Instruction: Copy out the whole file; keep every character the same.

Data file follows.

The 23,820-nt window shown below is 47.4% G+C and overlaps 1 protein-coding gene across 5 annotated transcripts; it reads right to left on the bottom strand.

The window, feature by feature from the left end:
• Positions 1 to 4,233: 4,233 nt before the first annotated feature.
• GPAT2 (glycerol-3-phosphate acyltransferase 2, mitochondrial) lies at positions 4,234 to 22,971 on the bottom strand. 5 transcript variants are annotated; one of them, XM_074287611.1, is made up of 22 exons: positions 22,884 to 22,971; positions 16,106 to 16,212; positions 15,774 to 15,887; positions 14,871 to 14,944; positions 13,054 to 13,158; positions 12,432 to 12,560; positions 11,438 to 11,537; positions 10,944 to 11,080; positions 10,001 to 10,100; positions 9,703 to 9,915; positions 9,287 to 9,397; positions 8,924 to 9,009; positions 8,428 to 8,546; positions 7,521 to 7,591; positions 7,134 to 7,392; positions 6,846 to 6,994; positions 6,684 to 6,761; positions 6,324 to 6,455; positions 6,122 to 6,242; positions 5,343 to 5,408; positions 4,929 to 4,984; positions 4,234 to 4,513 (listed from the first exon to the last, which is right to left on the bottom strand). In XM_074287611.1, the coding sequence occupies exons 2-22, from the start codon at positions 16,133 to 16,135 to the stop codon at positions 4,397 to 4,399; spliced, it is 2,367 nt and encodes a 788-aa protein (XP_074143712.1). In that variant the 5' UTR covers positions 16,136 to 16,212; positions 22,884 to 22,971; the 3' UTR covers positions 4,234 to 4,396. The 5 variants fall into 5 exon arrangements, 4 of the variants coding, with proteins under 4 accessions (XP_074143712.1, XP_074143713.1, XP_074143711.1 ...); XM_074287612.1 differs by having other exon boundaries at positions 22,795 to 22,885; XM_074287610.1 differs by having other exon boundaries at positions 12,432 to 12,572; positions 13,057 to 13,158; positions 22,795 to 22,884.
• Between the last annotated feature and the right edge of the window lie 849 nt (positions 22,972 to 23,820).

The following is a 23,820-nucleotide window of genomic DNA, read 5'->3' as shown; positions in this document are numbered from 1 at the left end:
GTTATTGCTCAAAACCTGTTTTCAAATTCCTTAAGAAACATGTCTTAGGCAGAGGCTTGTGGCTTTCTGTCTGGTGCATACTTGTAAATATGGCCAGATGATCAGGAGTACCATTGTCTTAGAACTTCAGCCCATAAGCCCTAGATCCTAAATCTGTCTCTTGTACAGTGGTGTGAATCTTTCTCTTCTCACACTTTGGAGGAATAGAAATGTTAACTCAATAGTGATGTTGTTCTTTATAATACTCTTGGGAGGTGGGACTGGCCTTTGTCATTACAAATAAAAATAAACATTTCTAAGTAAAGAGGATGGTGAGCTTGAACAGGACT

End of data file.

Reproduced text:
The 23,820-nt window shown below is 47.4% G+C and overlaps 1 protein-coding gene across 5 annotated transcripts; it reads right to left on the bottom strand.

The window, feature by feature from the left end:
• Positions 1 to 4,233: 4,233 nt before the first annotated feature.
• GPAT2 (glycerol-3-phosphate acyltransferase 2, mitochondrial) lies at positions 4,234 to 22,971 on the bottom strand. 5 transcript variants are annotated; one of them, XM_074287611.1, is made up of 22 exons: positions 22,884 to 22,971; positions 16,106 to 16,212; positions 15,774 to 15,887; positions 14,871 to 14,944; positions 13,054 to 13,158; positions 12,432 to 12,560; positions 11,438 to 11,537; positions 10,944 to 11,080; positions 10,001 to 10,100; positions 9,703 to 9,915; positions 9,287 to 9,397; positions 8,924 to 9,009; positions 8,428 to 8,546; positions 7,521 to 7,591; positions 7,134 to 7,392; positions 6,846 to 6,994; positions 6,684 to 6,761; positions 6,324 to 6,455; positions 6,122 to 6,242; positions 5,343 to 5,408; positions 4,929 to 4,984; positions 4,234 to 4,513 (listed from the first exon to the last, which is right to left on the bottom strand). In XM_074287611.1, the coding sequence occupies exons 2-22, from the start codon at positions 16,133 to 16,135 to the stop codon at positions 4,397 to 4,399; spliced, it is 2,367 nt and encodes a 788-aa protein (XP_074143712.1). In that variant the 5' UTR covers positions 16,136 to 16,212; positions 22,884 to 22,971; the 3' UTR covers positions 4,234 to 4,396. The 5 variants fall into 5 exon arrangements, 4 of the variants coding, with proteins under 4 accessions (XP_074143712.1, XP_074143713.1, XP_074143711.1 ...); XM_074287612.1 differs by having other exon boundaries at positions 22,795 to 22,885; XM_074287610.1 differs by having other exon boundaries at positions 12,432 to 12,572; positions 13,057 to 13,158; positions 22,795 to 22,884.
• Between the last annotated feature and the right edge of the window lie 849 nt (positions 22,972 to 23,820).

The following is a 23,820-nucleotide window of genomic DNA, read 5'->3' as shown; positions in this document are numbered from 1 at the left end:
GTTATTGCTCAAAACCTGTTTTCAAATTCCTTAAGAAACATGTCTTAGGCAGAGGCTTGTGGCTTTCTGTCTGGTGCATACTTGTAAATATGGCCAGATGATCAGGAGTACCATTGTCTTAGAACTTCAGCCCATAAGCCCTAGATCCTAAATCTGTCTCTTGTACAGTGGTGTGAATCTTTCTCTTCTCACACTTTGGAGGAATAGAAATGTTAACTCAATAGTGATGTTGTTCTTTATAATACTCTTGGGAGGTGGGACTGGCCTTTGTCATTACAAATAAAAATAAACATTTCTAAGTAAAGAGGATGGTGAGCTTGAACAGGACT